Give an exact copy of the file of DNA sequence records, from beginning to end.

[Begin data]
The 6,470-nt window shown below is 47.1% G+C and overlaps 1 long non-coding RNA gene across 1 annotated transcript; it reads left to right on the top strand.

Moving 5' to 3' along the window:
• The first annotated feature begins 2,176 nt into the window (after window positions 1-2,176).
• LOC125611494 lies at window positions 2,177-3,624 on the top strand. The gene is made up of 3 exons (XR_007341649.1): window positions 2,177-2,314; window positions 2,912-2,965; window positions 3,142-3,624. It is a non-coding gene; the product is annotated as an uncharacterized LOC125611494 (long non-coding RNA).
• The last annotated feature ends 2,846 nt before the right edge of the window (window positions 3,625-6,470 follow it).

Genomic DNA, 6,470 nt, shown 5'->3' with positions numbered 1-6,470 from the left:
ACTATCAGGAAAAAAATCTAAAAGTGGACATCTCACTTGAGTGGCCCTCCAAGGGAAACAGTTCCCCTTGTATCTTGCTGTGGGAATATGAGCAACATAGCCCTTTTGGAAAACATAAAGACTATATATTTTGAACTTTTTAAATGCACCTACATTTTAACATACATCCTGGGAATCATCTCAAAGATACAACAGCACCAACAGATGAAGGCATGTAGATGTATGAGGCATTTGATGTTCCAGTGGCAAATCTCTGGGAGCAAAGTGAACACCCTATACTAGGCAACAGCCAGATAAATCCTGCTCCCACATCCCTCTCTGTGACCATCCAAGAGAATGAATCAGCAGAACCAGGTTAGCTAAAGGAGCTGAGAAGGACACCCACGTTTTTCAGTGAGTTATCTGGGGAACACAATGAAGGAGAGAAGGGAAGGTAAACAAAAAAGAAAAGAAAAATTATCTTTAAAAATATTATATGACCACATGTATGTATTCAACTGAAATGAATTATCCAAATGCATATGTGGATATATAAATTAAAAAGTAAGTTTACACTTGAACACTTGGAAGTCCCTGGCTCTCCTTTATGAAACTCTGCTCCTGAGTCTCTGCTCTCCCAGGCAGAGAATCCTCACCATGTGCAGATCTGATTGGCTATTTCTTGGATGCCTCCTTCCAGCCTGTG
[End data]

The 6,470-nt window shown below is 47.1% G+C and overlaps 1 long non-coding RNA gene across 1 annotated transcript; it reads left to right on the top strand.

Moving 5' to 3' along the window:
• The first annotated feature begins 2,176 nt into the window (after window positions 1-2,176).
• LOC125611494 lies at window positions 2,177-3,624 on the top strand. The gene is made up of 3 exons (XR_007341649.1): window positions 2,177-2,314; window positions 2,912-2,965; window positions 3,142-3,624. It is a non-coding gene; the product is annotated as an uncharacterized LOC125611494 (long non-coding RNA).
• The last annotated feature ends 2,846 nt before the right edge of the window (window positions 3,625-6,470 follow it).

Genomic DNA, 6,470 nt, shown 5'->3' with positions numbered 1-6,470 from the left:
ACTATCAGGAAAAAAATCTAAAAGTGGACATCTCACTTGAGTGGCCCTCCAAGGGAAACAGTTCCCCTTGTATCTTGCTGTGGGAATATGAGCAACATAGCCCTTTTGGAAAACATAAAGACTATATATTTTGAACTTTTTAAATGCACCTACATTTTAACATACATCCTGGGAATCATCTCAAAGATACAACAGCACCAACAGATGAAGGCATGTAGATGTATGAGGCATTTGATGTTCCAGTGGCAAATCTCTGGGAGCAAAGTGAACACCCTATACTAGGCAACAGCCAGATAAATCCTGCTCCCACATCCCTCTCTGTGACCATCCAAGAGAATGAATCAGCAGAACCAGGTTAGCTAAAGGAGCTGAGAAGGACACCCACGTTTTTCAGTGAGTTATCTGGGGAACACAATGAAGGAGAGAAGGGAAGGTAAACAAAAAAGAAAAGAAAAATTATCTTTAAAAATATTATATGACCACATGTATGTATTCAACTGAAATGAATTATCCAAATGCATATGTGGATATATAAATTAAAAAGTAAGTTTACACTTGAACACTTGGAAGTCCCTGGCTCTCCTTTATGAAACTCTGCTCCTGAGTCTCTGCTCTCCCAGGCAGAGAATCCTCACCATGTGCAGATCTGATTGGCTATTTCTTGGATGCCTCCTTCCAGCCTGTG